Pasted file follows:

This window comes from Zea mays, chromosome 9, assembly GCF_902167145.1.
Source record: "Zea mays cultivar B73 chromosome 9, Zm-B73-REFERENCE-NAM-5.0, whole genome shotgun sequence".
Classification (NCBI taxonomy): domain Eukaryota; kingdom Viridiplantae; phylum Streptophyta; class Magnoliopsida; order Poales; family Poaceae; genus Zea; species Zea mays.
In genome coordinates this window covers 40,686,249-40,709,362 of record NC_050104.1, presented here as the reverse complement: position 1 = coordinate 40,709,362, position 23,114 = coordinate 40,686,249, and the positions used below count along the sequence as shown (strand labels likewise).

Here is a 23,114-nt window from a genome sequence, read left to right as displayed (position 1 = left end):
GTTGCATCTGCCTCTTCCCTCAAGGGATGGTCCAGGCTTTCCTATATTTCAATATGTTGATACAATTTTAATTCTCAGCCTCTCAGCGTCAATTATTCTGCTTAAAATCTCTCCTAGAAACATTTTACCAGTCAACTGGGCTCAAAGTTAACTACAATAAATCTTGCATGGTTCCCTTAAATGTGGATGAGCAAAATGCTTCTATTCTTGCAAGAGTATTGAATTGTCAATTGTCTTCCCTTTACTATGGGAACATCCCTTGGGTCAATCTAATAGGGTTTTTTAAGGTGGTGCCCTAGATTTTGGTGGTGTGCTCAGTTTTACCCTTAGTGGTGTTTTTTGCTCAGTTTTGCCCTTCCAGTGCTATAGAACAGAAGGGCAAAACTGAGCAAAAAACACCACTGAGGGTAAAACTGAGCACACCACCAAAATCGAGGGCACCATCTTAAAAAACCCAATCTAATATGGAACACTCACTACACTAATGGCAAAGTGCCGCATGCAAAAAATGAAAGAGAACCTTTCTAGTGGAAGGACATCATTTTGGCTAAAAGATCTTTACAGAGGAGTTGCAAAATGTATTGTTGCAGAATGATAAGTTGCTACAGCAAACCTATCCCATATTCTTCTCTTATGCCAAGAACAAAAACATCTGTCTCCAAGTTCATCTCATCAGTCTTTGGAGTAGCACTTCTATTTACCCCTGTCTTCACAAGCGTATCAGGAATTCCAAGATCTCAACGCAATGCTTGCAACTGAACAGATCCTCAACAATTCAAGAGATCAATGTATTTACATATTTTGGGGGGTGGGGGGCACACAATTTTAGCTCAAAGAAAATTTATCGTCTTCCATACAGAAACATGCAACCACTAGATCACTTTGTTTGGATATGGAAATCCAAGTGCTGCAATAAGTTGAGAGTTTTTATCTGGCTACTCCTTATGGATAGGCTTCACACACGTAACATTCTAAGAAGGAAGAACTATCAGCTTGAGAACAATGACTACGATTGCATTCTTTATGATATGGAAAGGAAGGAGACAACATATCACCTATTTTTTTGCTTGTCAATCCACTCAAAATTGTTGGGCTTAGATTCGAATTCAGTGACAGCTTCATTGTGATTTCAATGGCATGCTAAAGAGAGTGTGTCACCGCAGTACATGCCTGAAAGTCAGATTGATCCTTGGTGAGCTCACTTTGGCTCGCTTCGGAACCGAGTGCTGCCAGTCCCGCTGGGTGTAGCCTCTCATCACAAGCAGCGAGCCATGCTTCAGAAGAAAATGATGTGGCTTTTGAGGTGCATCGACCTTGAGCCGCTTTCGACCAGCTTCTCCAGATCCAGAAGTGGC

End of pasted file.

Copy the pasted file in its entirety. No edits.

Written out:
This window comes from Zea mays, chromosome 9, assembly GCF_902167145.1.
Source record: "Zea mays cultivar B73 chromosome 9, Zm-B73-REFERENCE-NAM-5.0, whole genome shotgun sequence".
Classification (NCBI taxonomy): domain Eukaryota; kingdom Viridiplantae; phylum Streptophyta; class Magnoliopsida; order Poales; family Poaceae; genus Zea; species Zea mays.
In genome coordinates this window covers 40,686,249-40,709,362 of record NC_050104.1, presented here as the reverse complement: position 1 = coordinate 40,709,362, position 23,114 = coordinate 40,686,249, and the positions used below count along the sequence as shown (strand labels likewise).

Here is a 23,114-nt window from a genome sequence, read left to right as displayed (position 1 = left end):
GTTGCATCTGCCTCTTCCCTCAAGGGATGGTCCAGGCTTTCCTATATTTCAATATGTTGATACAATTTTAATTCTCAGCCTCTCAGCGTCAATTATTCTGCTTAAAATCTCTCCTAGAAACATTTTACCAGTCAACTGGGCTCAAAGTTAACTACAATAAATCTTGCATGGTTCCCTTAAATGTGGATGAGCAAAATGCTTCTATTCTTGCAAGAGTATTGAATTGTCAATTGTCTTCCCTTTACTATGGGAACATCCCTTGGGTCAATCTAATAGGGTTTTTTAAGGTGGTGCCCTAGATTTTGGTGGTGTGCTCAGTTTTACCCTTAGTGGTGTTTTTTGCTCAGTTTTGCCCTTCCAGTGCTATAGAACAGAAGGGCAAAACTGAGCAAAAAACACCACTGAGGGTAAAACTGAGCACACCACCAAAATCGAGGGCACCATCTTAAAAAACCCAATCTAATATGGAACACTCACTACACTAATGGCAAAGTGCCGCATGCAAAAAATGAAAGAGAACCTTTCTAGTGGAAGGACATCATTTTGGCTAAAAGATCTTTACAGAGGAGTTGCAAAATGTATTGTTGCAGAATGATAAGTTGCTACAGCAAACCTATCCCATATTCTTCTCTTATGCCAAGAACAAAAACATCTGTCTCCAAGTTCATCTCATCAGTCTTTGGAGTAGCACTTCTATTTACCCCTGTCTTCACAAGCGTATCAGGAATTCCAAGATCTCAACGCAATGCTTGCAACTGAACAGATCCTCAACAATTCAAGAGATCAATGTATTTACATATTTTGGGGGGTGGGGGGCACACAATTTTAGCTCAAAGAAAATTTATCGTCTTCCATACAGAAACATGCAACCACTAGATCACTTTGTTTGGATATGGAAATCCAAGTGCTGCAATAAGTTGAGAGTTTTTATCTGGCTACTCCTTATGGATAGGCTTCACACACGTAACATTCTAAGAAGGAAGAACTATCAGCTTGAGAACAATGACTACGATTGCATTCTTTATGATATGGAAAGGAAGGAGACAACATATCACCTATTTTTTTGCTTGTCAATCCACTCAAAATTGTTGGGCTTAGATTCGAATTCAGTGACAGCTTCATTGTGATTTCAATGGCATGCTAAAGAGAGTGTGTCACCGCAGTACATGCCTGAAAGTCAGATTGATCCTTGGTGAGCTCACTTTGGCTCGCTTCGGAACCGAGTGCTGCCAGTCCCGCTGGGTGTAGCCTCTCATCACAAGCAGCGAGCCATGCTTCAGAAGAAAATGATGTGGCTTTTGAGGTGCATCGACCTTGAGCCGCTTTCGACCAGCTTCTCCAGATCCAGAAGTGGC